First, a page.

Summarising NHS guidance on GP mergers

GP mergers are becoming increasingly popular. In this article we reflect on the pros and cons of merging and summarise the NHS guidelines for your convenience

In today’s primary care climate small and rural practices are struggling to sustain themselves. Issues surrounding GP and other practice employee recruitment and retention leave these surgeries under-staffed and pushed to their limits – and it is increasingly recognised that there is a great need for GP practices to collaborate to explore new, innovative ways of delivering primary care at scale. The 5 Year Forward View confirmed this view.

One solution to the constellation of problems facing practices is for them to form a merger. Mergers, typically, involve two or more neighbouring practices that are suffering from similar limitations and wish for innovative solutions, such as the desire for larger, fit-for-purpose premises or the opportunity to increase the patient list size and practice income.

A partnership agreement between partners of the practices is usually sufficient for a merger to take place, and the potential for pooling resources and sharing staff means that more and more surgeries are attracted to the idea of merging. However, the benefits of mergers must be weighed against the difficulties that can arise when several practices must quickly and efficiently work together to create an evolved, yet functioning, practice infrastructure and atmosphere.

The NHS England South (South West)’s guidance document, A Guide to Mergers for General Practice, outlines some of the pros and cons of mergers:

What benefits could merging deliver?

  • Merging parties do not have to have equal viability.
  • The model can be applied to multiple practices, e.g. Vitality Partnership in Birmingham; Whitstable Medical Practice in Kent.
  • Can offer significant benefits through economies of scale.
  • Enables rationalisation of quality frameworks and policies.
  • Can establish joint ventures with other GP or NHS organisations.

What might the disadvantages be?

  • Poor planning and preparation can lead to future splits following disintegration of relationships.
  • Joining a larger GP organisation can lead to an initial decline in income due to profit-sharing arrangements.
  • Involves a considerable amount of effort and motivation to establish large organisations.
  • Individual GPs may have less influence in decision-making within a very large partnership.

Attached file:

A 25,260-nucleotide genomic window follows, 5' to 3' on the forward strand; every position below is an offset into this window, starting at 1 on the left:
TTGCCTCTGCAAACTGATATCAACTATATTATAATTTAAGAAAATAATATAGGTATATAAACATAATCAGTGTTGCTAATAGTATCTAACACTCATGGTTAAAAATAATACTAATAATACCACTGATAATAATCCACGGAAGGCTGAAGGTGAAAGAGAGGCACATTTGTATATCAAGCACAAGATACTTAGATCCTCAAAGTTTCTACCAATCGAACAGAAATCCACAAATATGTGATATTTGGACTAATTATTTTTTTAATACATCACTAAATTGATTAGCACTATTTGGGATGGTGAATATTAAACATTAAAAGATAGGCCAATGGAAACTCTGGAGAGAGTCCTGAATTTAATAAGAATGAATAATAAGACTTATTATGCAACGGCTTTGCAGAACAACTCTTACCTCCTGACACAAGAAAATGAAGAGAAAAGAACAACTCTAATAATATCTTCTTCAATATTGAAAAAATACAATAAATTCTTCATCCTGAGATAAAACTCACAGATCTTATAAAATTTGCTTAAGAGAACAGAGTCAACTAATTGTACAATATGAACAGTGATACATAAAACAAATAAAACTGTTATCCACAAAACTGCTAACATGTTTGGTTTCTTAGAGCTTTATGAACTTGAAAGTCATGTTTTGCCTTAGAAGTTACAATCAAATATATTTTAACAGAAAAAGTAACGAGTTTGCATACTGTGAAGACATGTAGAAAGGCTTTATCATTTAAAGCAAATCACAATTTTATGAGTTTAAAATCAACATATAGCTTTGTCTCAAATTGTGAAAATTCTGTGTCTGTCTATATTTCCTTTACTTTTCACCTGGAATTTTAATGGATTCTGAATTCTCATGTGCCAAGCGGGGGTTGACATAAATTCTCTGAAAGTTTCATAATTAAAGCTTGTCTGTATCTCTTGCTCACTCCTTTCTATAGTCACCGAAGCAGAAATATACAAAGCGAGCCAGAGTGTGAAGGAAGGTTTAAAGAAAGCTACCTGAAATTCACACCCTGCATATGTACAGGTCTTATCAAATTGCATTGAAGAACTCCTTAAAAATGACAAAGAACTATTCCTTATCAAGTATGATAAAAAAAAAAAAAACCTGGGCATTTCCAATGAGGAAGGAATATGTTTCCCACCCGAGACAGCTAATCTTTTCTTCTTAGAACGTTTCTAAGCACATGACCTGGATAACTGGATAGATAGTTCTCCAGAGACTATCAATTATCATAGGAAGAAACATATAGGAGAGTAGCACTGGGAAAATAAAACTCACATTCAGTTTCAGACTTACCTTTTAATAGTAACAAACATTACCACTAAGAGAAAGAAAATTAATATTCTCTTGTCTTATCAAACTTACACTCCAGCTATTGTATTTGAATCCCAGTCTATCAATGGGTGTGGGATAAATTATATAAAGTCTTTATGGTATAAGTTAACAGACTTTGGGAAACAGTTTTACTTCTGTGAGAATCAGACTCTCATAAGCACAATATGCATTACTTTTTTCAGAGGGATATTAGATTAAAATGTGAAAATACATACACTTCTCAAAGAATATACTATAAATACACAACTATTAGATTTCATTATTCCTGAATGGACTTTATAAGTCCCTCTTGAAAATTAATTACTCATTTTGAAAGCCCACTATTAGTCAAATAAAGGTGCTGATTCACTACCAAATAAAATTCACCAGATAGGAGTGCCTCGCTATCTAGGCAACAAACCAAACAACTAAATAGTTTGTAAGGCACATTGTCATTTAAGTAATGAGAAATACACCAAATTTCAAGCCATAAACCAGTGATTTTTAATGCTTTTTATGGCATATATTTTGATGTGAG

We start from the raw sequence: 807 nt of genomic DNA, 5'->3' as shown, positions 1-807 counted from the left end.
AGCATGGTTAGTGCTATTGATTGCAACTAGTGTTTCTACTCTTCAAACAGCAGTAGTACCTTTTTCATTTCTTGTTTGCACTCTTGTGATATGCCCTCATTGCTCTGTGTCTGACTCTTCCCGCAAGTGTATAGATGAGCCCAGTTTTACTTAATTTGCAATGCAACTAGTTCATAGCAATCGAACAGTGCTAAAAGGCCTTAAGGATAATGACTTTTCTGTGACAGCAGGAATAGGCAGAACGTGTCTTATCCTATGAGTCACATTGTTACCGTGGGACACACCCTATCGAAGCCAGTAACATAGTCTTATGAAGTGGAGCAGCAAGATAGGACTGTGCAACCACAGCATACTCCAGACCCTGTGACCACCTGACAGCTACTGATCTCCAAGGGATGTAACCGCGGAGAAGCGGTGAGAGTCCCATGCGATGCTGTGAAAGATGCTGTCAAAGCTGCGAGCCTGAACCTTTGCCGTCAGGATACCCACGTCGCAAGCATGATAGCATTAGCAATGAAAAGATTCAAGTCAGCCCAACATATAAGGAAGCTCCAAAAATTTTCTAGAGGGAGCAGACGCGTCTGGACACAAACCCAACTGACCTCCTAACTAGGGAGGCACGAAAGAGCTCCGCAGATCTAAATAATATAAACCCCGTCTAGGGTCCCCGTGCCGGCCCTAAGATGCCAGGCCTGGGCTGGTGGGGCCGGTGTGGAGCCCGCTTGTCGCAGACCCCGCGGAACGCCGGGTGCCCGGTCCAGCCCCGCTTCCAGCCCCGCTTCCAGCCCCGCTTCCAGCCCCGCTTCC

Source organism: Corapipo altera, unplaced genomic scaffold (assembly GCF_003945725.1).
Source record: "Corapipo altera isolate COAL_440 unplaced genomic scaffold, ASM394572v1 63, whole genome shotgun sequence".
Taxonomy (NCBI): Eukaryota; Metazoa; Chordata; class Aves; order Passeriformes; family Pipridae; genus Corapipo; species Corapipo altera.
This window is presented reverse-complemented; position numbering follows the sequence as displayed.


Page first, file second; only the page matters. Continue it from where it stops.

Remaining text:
• Risk of losing local connections and continuity with patients if staff become remote or too centralised.

The NHS offer further advice as to what to consider before merging:

  • The development of a shared ‘vision’ for the merged organisation – perhaps limiting it, initially, to how the primary care service could be delivered differently/improved through a shared approach.
  • Consideration and understanding of the potential barriers to achieving the ‘vision’ – a successful merger is only likely where there are perceived benefits for all participant practices/individuals. This will avoid any risk of participants perceiving the ‘vision as a ‘take-over’.
  • Producing and agreeing a robust business case in order to establish benchmarks for measuring successful outcomes, document perceived benefits and risks and document the outcomes of benefit:cost analysis.
  • Focus on the short-medium term – bringing practices together as a single business. Longer-term views, hopes or objectives can be referenced and documented for further consideration at a later date.
  • Achieving consensus on the sharing of information and agreement on how issues will be handled – for example:
  • Consideration of property-related issues and opportunities. For example, will all existing premises be required for future service delivery?
  • Development of a clear business plan which will deliver the expected benefits, as specified in your business case.
  • Achieving understanding and consensus on the potential immediate impact of merging – it may mean a change in the status quo to each individual’s and practice’s ways of working, with a consequent sense of loss. It may also have an impact on neighbouring practices not involved in the merger and this may need to be investigated during the discussion and planning phase.
  • Consideration of, and consensus on, opportunities for wider service integration, as outlined in the Five Year Forward View. Key to initial thinking will be the anticipated future relationship with individual and groups of local community health and social care providers.
  • Consideration of, and consensus on, whether you believe you are most likely to succeed in achieving the ‘vision’ through a collaborative or competitive relationship with those providers. Given the need for services to be improved within existing budgets/lack of new money it would, perhaps, be sensible to start a process with other providers to identify early win/win opportunities from joint-working, such as sharing of staff and premises.
  • Consideration of how you are going to achieve the merger and realise its objectives – what resources will you need – e.g. effort, time, project management, facilitation, financial investment, legal and financial advice and guidance? What are your commissioners’ expectations and requirements?

There is no denying that mergers can breathe much needed vitality into struggling practices. Of course, you should consider your GP surgery’s local demographics to ensure a merger would be in the best interest of your patients.

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